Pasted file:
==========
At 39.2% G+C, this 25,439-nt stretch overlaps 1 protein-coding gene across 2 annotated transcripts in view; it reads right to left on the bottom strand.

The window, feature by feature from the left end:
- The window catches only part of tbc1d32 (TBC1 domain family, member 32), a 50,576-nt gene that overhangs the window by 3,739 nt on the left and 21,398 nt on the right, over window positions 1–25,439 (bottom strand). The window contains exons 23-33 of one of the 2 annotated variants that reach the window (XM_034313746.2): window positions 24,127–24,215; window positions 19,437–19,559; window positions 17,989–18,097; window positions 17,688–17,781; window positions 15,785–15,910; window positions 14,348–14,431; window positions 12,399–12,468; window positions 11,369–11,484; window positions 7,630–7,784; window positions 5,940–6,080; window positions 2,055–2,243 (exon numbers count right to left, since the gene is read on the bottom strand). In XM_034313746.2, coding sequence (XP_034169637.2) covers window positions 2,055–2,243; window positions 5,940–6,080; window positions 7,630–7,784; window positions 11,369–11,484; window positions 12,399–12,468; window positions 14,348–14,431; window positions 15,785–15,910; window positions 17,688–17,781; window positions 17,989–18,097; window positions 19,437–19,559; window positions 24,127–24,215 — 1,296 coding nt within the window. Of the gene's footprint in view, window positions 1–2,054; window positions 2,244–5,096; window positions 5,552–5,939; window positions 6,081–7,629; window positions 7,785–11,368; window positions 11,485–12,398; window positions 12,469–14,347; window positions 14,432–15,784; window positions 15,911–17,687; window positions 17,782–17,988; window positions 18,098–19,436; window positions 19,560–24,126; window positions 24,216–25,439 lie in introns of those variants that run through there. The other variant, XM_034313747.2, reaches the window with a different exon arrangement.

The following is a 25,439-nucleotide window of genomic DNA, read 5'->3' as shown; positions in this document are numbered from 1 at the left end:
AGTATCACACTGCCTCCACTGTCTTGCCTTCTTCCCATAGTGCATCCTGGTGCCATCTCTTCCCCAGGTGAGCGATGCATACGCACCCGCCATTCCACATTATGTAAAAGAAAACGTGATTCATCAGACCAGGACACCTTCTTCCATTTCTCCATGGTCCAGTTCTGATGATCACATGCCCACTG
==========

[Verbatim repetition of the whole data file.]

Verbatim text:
At 39.2% G+C, this 25,439-nt stretch overlaps 1 protein-coding gene across 2 annotated transcripts in view; it reads right to left on the bottom strand.

The window, feature by feature from the left end:
- The window catches only part of tbc1d32 (TBC1 domain family, member 32), a 50,576-nt gene that overhangs the window by 3,739 nt on the left and 21,398 nt on the right, over window positions 1–25,439 (bottom strand). The window contains exons 23-33 of one of the 2 annotated variants that reach the window (XM_034313746.2): window positions 24,127–24,215; window positions 19,437–19,559; window positions 17,989–18,097; window positions 17,688–17,781; window positions 15,785–15,910; window positions 14,348–14,431; window positions 12,399–12,468; window positions 11,369–11,484; window positions 7,630–7,784; window positions 5,940–6,080; window positions 2,055–2,243 (exon numbers count right to left, since the gene is read on the bottom strand). In XM_034313746.2, coding sequence (XP_034169637.2) covers window positions 2,055–2,243; window positions 5,940–6,080; window positions 7,630–7,784; window positions 11,369–11,484; window positions 12,399–12,468; window positions 14,348–14,431; window positions 15,785–15,910; window positions 17,688–17,781; window positions 17,989–18,097; window positions 19,437–19,559; window positions 24,127–24,215 — 1,296 coding nt within the window. Of the gene's footprint in view, window positions 1–2,054; window positions 2,244–5,096; window positions 5,552–5,939; window positions 6,081–7,629; window positions 7,785–11,368; window positions 11,485–12,398; window positions 12,469–14,347; window positions 14,432–15,784; window positions 15,911–17,687; window positions 17,782–17,988; window positions 18,098–19,436; window positions 19,560–24,126; window positions 24,216–25,439 lie in introns of those variants that run through there. The other variant, XM_034313747.2, reaches the window with a different exon arrangement.

The following is a 25,439-nucleotide window of genomic DNA, read 5'->3' as shown; positions in this document are numbered from 1 at the left end:
AGTATCACACTGCCTCCACTGTCTTGCCTTCTTCCCATAGTGCATCCTGGTGCCATCTCTTCCCCAGGTGAGCGATGCATACGCACCCGCCATTCCACATTATGTAAAAGAAAACGTGATTCATCAGACCAGGACACCTTCTTCCATTTCTCCATGGTCCAGTTCTGATGATCACATGCCCACTG